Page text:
Outline of the book


  1. What Is This Book About?
  2. Beginning in the Middle - Mariposa, 1961
  3. The Invention of Folk Music
  4. A Child Shall Lead Them
  5. Canadian Beginnings
  6. Gibbon and the Canadian Mosaic
  7. Red Is The Colour- The Other Mosaic –1900’s-30’s
  8. The Early Labour Song Tradition in Canada
  9. Red Front to Popular Front
  10. New Deal and No Deal
  11. Birth of a Nation
  12. Put Canada First!
  13. People’s Songs and People’s Music
  14. The Golden Age of Canadian Folk Song 1947- 1962- The Beginning
  15. The Emergence of a Repertoire
  16. The First Tour- The UJPO Folksingers
  17. Foreign Affairs
  18. World Music in the Golden Age
  19. Founding Folkies
  20. From Bonavista to the Vancouver Island
  21. Sam Gesser and Folkways Canada
  22. Country and Folk
  23. The “Revival”- Folk as Pop
  24. Mariposa Revisited- The End of the Beginning
  25. The Boom - Early Canadian Folk Professionals and the Marketplace
  26. The Songwriters
  27. East is East and West is West- Halifax, Ottawa, Toronto, Winnipeg, Regina, Calgary, Edmonton, Vancouver & Smaller Towns and Smaller Scenes
  28. Folk Rock
  29. The Real Boom- Folk in the 70’s
  30. The Festivals
  31. The Message in the Music- Political and Social Images in Songwriting and Folk Music in Canada in the 60’s and 70’s
  32. Bigger Than Ever- the 80’s
  33. New World, New Music
  34. The Little Folk- Children and Folk Music
  35. Looking Forward – Looking Backward- Folk Music at the End of the Century and the Beginning of the New Millennium
  36. What Does It Mean
29. The Real Boom- Folk in the 70’s

Someone said the 60’s really took place in the 70’s and in folk music one could make a case for this. Between 1970 and 1980 folk music in Canada went through an unparalleled growth spurt. Not only did an entire new generation of songwriters emerge, but entire new genres began to form; Celtic folk rock from Newfoundland  (Figgy Duff); the first world music ensemble combining Chilean and Greek refugees in Toronto (Companeros); the first unabashedly feminist singer songwriter (Rita MacNeil); West Coast Folk (Pied Pumkin and Flying Mountain); a handful of aboriginal singer-songwriters including Willie Dunn, Alanis Obomsawin, Shingoose, Winston Wuttunnee, and Guyanese, Arawak singer, David Campbell found an audience at folk festivals and the concerts they spawned.  Stringband created a repertoire combining traditional music, songs by group members, and those by other new writers, pioneered extensive national touring and were among the first to create their own record company, shattering the hold of the “majors” over folk music. Dave Essig, Stan Rogers, Roy Forbes, David Wiffen, Ferron, Willie P. Bennett, Connie Kaldor; a whole lexicon of names that would become important to folk music in the next decades were first heard in this period. Independent recordings and radio in both campus/community form and, more than ever, the CBC, took the music across the country.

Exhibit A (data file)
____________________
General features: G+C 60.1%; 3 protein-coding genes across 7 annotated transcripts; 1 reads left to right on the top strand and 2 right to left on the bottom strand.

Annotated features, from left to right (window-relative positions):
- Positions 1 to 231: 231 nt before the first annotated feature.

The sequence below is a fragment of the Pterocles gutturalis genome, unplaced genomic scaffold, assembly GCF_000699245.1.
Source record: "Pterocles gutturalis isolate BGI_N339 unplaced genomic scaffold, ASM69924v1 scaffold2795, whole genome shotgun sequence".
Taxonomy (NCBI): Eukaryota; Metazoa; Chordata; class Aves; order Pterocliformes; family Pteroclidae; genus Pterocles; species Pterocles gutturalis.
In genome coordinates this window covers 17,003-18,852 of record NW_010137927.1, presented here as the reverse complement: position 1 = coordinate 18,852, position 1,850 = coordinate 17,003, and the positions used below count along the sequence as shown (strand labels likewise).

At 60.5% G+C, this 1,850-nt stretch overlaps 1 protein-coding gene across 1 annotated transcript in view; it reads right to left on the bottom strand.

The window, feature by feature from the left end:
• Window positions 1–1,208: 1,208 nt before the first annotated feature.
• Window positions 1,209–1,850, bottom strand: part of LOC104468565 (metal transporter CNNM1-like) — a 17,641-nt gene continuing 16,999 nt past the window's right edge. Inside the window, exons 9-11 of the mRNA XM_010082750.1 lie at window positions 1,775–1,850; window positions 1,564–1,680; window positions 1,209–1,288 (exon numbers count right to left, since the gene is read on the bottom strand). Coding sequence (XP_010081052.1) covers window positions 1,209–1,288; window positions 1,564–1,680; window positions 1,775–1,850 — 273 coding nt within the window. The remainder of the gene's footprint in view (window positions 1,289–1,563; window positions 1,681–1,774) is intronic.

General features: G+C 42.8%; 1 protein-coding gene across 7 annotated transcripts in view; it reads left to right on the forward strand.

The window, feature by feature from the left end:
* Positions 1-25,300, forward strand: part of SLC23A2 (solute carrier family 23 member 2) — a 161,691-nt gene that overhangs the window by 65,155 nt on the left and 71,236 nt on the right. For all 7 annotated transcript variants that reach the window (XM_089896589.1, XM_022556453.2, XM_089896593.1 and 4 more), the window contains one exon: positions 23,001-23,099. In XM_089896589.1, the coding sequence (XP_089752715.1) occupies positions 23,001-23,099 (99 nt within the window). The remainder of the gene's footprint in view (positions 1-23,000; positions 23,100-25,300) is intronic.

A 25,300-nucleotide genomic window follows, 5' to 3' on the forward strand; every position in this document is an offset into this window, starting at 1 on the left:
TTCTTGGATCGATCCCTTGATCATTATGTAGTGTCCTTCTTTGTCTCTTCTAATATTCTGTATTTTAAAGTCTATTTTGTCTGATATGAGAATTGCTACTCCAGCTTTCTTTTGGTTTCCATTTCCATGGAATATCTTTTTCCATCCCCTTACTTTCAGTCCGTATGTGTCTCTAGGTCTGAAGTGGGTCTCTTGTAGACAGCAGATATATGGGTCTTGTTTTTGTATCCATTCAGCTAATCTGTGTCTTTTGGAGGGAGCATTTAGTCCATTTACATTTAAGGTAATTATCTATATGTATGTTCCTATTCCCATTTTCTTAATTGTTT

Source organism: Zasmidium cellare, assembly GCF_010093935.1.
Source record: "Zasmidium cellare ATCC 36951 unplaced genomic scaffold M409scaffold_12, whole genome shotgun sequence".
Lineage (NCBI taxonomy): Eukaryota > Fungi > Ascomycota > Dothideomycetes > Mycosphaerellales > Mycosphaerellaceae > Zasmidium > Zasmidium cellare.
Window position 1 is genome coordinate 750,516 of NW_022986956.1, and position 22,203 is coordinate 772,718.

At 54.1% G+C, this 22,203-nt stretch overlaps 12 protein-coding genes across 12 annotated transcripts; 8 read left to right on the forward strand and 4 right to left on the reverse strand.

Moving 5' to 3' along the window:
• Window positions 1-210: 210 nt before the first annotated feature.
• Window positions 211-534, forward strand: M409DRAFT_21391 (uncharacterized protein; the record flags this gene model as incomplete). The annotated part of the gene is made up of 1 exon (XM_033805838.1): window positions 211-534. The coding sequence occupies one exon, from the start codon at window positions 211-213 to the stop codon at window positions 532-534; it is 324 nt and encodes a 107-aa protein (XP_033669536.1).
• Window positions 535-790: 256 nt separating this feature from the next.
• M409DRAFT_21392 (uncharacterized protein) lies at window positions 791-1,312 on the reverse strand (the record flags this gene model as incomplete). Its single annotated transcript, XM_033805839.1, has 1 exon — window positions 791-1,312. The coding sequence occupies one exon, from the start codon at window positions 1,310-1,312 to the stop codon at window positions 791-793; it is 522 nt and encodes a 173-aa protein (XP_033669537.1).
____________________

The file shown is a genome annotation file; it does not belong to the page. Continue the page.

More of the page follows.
Copyright © 2008-2015 Gary Cristall. All rights reserved.